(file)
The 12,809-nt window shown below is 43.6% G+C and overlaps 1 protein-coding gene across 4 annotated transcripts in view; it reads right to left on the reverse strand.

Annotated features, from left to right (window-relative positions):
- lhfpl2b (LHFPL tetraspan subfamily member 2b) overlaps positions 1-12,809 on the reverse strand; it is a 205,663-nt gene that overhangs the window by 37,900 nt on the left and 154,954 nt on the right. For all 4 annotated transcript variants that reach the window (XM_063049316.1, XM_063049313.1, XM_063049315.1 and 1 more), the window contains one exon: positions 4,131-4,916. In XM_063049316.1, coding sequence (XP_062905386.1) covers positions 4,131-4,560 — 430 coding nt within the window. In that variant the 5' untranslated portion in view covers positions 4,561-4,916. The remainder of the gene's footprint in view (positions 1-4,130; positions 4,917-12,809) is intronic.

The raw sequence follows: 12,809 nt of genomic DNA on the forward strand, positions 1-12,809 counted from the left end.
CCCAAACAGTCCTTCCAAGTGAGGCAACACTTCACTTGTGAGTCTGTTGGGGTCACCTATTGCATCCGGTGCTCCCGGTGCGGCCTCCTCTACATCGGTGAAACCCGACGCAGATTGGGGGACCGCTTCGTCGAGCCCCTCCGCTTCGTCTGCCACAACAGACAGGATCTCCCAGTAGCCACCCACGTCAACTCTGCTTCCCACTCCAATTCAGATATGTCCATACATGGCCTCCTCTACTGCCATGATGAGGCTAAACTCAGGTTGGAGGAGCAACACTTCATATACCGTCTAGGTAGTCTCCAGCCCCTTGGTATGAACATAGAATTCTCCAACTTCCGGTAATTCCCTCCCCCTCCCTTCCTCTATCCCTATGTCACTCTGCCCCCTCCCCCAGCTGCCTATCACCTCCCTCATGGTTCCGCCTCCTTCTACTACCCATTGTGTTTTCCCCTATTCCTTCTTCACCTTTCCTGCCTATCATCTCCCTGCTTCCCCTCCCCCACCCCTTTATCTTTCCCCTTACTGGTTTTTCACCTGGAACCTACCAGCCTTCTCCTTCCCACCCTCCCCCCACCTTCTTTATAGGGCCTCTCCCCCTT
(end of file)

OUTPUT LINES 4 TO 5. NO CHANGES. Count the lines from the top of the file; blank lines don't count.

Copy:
The raw sequence follows: 12,809 nt of genomic DNA on the forward strand, positions 1-12,809 counted from the left end.
CCCAAACAGTCCTTCCAAGTGAGGCAACACTTCACTTGTGAGTCTGTTGGGGTCACCTATTGCATCCGGTGCTCCCGGTGCGGCCTCCTCTACATCGGTGAAACCCGACGCAGATTGGGGGACCGCTTCGTCGAGCCCCTCCGCTTCGTCTGCCACAACAGACAGGATCTCCCAGTAGCCACCCACGTCAACTCTGCTTCCCACTCCAATTCAGATATGTCCATACATGGCCTCCTCTACTGCCATGATGAGGCTAAACTCAGGTTGGAGGAGCAACACTTCATATACCGTCTAGGTAGTCTCCAGCCCCTTGGTATGAACATAGAATTCTCCAACTTCCGGTAATTCCCTCCCCCTCCCTTCCTCTATCCCTATGTCACTCTGCCCCCTCCCCCAGCTGCCTATCACCTCCCTCATGGTTCCGCCTCCTTCTACTACCCATTGTGTTTTCCCCTATTCCTTCTTCACCTTTCCTGCCTATCATCTCCCTGCTTCCCCTCCCCCACCCCTTTATCTTTCCCCTTACTGGTTTTTCACCTGGAACCTACCAGCCTTCTCCTTCCCACCCTCCCCCCACCTTCTTTATAGGGCCTCTCCCCCTT